Support First Things by turning your adblocker off or by making a  donation. Thanks!

Evangelical versus Liturgical?: Defying a Dichotomy
melanie ross
eerdmans, 165 pages, $17

Ever since the 1994 publication of the Evangelicals and Catholics together document (ECT), and with renewed urgency in the wake of the Affordable Care Act’s contraception mandate and the increased acceptance of same-sex marriage, there has been a growing affiliation between Rome and various evangelical traditions. The alliance has been based largely on the growing awareness that creedal Christian orthodoxy is in a marginal position in the public square. Despite their long history of conflict, Catholics and evangelicals have realized that they will be stronger if they face their challenges together.

However, while the force of necessity does wonders for forming alliances, it does not always forge genuine friendships. While there has certainly been an increase in collaboration between evangelicals and Catholics in recent years, there has not been an attendant growth in understanding of the other tradition’s actual theology. This lack of thoughtful interaction with the opposite tradition’s actual beliefs can wreak havoc on the ecumenical work begun by ECT.

One of the most common tropes in many conversations between evangelicals and Catholics—or even between low-church evangelicals and high-church evangelicals—has been that of the liturgical poverty of evangelicalism. This is precisely why Melanie Ross’s Evanglical Versus Liturgical? Defying a Dichotomy is so timely in its attempts to translate the liturgical practices and beliefs of evangelicals into language that high-church readers might better understand.

The book is anchored by two useful case studies: Ross attends worship services at two evangelical churches and then talks about how the various aspects of evangelical liturgy fit together, commenting on the singing, the sermons, and the use of prayer in evangelical liturgy. The term may sound oxymoronic to some. Ross sees the low liturgies of many evangelical congregations as based on the idea that you can emphasize liturgical order or the regeneration brought about by the Holy Spirit, but not both.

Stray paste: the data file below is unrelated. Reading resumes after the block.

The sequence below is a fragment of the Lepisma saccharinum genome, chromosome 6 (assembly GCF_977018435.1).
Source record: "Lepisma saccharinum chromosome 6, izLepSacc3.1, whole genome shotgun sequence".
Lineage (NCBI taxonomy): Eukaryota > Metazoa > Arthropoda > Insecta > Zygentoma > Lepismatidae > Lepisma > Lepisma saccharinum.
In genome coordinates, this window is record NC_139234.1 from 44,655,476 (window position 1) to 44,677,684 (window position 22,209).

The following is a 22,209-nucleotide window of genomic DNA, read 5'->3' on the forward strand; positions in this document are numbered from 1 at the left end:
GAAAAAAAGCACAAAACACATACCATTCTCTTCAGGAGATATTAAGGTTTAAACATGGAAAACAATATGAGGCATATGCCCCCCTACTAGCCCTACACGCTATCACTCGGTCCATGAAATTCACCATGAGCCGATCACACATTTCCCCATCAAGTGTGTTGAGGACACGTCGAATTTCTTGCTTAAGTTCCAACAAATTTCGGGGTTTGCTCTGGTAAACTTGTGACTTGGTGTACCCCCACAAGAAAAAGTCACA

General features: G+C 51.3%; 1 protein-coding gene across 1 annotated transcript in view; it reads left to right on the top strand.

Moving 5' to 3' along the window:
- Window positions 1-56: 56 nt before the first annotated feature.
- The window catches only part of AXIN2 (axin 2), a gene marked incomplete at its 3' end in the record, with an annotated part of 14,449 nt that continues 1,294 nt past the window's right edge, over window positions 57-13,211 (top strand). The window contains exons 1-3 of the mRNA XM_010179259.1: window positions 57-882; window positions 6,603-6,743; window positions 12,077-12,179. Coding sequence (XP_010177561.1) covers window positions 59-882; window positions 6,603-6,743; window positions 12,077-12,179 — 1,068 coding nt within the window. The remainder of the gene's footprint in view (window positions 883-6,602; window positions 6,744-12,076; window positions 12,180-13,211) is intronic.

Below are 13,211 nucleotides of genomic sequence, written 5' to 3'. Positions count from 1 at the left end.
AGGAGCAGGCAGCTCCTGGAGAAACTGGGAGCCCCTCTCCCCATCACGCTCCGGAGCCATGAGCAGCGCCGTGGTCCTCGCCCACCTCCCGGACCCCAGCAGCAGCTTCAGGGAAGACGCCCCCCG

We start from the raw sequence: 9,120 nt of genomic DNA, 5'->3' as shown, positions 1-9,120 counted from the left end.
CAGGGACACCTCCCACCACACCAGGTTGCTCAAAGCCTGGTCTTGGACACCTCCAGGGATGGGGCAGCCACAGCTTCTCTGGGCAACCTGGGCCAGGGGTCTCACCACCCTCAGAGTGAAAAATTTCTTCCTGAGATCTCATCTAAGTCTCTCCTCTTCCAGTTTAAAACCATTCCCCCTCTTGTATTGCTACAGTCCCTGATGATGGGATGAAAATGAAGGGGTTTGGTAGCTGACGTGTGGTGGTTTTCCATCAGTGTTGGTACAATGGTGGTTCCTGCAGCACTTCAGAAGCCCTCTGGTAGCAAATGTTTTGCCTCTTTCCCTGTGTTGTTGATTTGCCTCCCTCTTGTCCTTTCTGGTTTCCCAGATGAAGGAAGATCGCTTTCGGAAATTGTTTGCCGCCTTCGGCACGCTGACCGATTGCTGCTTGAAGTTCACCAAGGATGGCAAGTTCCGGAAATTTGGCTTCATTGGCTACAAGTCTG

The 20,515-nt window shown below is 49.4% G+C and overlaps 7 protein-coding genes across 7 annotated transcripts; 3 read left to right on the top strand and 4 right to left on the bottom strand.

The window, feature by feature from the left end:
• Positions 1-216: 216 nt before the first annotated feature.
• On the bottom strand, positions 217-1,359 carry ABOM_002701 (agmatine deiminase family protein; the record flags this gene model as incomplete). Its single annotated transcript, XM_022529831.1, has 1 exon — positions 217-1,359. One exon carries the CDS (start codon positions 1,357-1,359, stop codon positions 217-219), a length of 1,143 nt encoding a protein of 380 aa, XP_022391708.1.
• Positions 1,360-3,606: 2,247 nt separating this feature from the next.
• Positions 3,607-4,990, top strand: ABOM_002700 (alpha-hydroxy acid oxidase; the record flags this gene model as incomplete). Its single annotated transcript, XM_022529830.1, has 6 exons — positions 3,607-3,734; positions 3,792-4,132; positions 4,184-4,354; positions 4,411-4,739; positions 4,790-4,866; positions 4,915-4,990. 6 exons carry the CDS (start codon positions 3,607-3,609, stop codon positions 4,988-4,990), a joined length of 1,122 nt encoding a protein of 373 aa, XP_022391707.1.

As a result, evangelical liturgical practices tend to be far more fluid than the practices of more high church traditions, as the practices flow from a belief that spiritual regeneration precedes liturgical practice—and regeneration cannot be reduced down to easily identified physical characteristics. Attempts to compare evangelical liturgical practices to those of more high church traditions are often doomed from the start because of the fundamentally different assumptions that undergird both.

Ross offers a defense of evangelical liturgical practices (perhaps better described as “norms,” actually) by putting Catholic scholar Aidan Kavanagh into conversation with Anglican theologian John Webster. Kavanagh is presented as a fairly typical high-church critic of evangelical liturgy who argues that liturgy ought to take priority over scripture because it is within the liturgy that scripture becomes intelligible. Webster argues against Kavanagh’s prioritization of liturgy, saying that the chief evil of fundamentalism is not, contra Kavanagh, that “scripture has been severed from its liturgical context, but that it has been severed from its Trinitarian context.” By developing the theme of the Holy Spirit’s work in the church through both word and sacrament, Ross is able to lay a foundation that explains much of what is done in the evangelical liturgy.